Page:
Burkini Ban Puts a Hamper on Women's Right To Relax

burkini, burkini ban

15 cities have already implemented on women's swimwear.

The Short of It

Pictures of French policemen confronting a woman on a beach in Nice and forcing her to remove her clothing have caused a great deal of outrage and controversy. The officers were photographed enforcing the controversial "Burkini Ban" that has been implemented in several French towns.

**The Longer Version of It:

Images of the police officers emerged over the weekend after being posted on social media and depict the four policemen armed with handguns, batons and peppers spray towering over a woman and enforcing the "Burkini Ban" by having her remove her tunic in front of a crowd of beachgoers. In the pictures she appears to be issued a fine and warned about the beach's new dress codes.

The code narrows in on an unassuming swimsuit which consists of a hooded tunic and trousers and allows women to practice their Islamic traditions of modest dress. The suit covers a woman's entire body save for her face, hands and feet, but is still light enough to swim in. Think of a full-length wetsuit that has an attached hood, only looser and made of your average bathing suit material instead of neoprene.

The burkina ban is the most recent in a long line of actions by Parisian politicians to outlaw the wearing of religious garbs in public places. France became the first European country to ban the donning of burqas in public over five years ago in April 2011. Anyone who has broken the law since has faced fines of up to €150 (that's $205 US dollars) and or punishment of public service duties. The burkina ban in France, which was implemented in July 28 of this year, is temporary for now. The major's office of Canne says infringers can look forward to facing a fine of €38 (about $42).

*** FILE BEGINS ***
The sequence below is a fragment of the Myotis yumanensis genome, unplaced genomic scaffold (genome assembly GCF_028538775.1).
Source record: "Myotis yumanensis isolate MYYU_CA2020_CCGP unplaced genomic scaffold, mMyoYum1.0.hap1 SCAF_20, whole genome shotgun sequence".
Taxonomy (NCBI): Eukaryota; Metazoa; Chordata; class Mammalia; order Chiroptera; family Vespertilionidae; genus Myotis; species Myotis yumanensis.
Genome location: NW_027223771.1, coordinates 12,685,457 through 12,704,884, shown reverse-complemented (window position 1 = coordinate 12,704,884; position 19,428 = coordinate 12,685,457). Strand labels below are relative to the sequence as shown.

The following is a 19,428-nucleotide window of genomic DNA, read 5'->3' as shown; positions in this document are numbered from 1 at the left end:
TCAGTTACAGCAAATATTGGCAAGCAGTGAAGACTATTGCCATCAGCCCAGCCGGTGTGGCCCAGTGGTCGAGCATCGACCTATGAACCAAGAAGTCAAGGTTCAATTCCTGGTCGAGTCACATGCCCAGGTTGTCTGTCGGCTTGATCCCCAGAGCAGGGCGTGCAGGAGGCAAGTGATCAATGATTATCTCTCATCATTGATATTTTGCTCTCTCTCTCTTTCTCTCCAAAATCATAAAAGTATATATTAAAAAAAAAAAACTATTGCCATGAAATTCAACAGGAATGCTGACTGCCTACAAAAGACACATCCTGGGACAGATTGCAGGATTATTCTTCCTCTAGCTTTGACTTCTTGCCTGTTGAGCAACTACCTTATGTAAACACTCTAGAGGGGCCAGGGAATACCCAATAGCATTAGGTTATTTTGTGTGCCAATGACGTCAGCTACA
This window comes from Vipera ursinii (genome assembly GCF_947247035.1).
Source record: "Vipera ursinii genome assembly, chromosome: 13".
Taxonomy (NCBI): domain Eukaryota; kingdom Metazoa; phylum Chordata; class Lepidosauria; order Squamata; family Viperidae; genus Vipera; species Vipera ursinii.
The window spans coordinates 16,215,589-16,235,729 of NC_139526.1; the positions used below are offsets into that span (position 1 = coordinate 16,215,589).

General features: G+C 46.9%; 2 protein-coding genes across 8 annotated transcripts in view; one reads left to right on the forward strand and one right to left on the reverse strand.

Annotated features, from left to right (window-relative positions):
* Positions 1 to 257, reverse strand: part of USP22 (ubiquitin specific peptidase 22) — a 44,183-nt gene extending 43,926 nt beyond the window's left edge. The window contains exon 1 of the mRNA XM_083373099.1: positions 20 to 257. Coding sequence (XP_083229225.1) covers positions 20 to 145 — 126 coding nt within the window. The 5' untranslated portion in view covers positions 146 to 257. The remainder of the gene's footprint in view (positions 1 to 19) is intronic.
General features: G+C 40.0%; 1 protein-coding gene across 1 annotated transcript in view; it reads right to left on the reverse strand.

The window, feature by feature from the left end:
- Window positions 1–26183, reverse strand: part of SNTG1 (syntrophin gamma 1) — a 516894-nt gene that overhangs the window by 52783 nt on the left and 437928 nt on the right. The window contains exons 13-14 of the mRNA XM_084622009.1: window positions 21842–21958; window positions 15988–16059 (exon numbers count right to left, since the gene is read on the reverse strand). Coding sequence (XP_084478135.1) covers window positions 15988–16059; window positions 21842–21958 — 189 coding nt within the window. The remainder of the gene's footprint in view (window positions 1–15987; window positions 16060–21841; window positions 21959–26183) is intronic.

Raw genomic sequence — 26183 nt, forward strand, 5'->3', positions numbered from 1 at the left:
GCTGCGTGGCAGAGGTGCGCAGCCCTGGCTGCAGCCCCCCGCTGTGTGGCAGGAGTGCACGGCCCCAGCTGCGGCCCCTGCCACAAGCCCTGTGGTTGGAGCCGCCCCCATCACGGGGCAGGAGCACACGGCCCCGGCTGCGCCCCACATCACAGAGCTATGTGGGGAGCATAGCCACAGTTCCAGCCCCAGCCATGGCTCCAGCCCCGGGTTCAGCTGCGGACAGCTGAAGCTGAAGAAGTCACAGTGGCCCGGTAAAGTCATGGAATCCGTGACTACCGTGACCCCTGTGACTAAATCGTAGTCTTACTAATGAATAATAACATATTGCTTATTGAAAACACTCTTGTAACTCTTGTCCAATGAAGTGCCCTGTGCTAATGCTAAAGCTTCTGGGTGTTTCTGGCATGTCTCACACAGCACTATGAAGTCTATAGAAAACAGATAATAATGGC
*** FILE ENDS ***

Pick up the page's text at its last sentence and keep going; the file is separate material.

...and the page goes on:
The Takeaway:

Similar bans like these are popping up all across Europe as politicians and governments begin to favor restriction of traditional Islamic dress.

It might not be readily noticeable in the U.S. but plenty of people face legal restrictions on their public attire (think Free the Nipple Campaign or something less extreme like --- ). This ban outside of the U.S. is worlds more extreme and harmful. In fact many think it might be playing right into the hands of extremists looking for ammunition to target Western countries who they say vilify and act discriminatory towards Muslims. The strict pan not only puts an impediment on an entire religion it also strips women of a personal freedom, like swimming. No doubt these new laws will only spark more animosity to those who already feel unwelcome.

Check out the Mayor of Cannes' Ruling

• "Access to beaches and for swimming is banned to any person wearing improper clothes that are not respectful of good morals and secularism" •"Beachwear which ostentatiously displays religious affiliation, when France and places of worship are currently the target of terrorist attacks, is liable to create risks of disrupting public order" •The infringement is punishable with a fine of €38 (£33) •The ban remains in place until 31 August 2016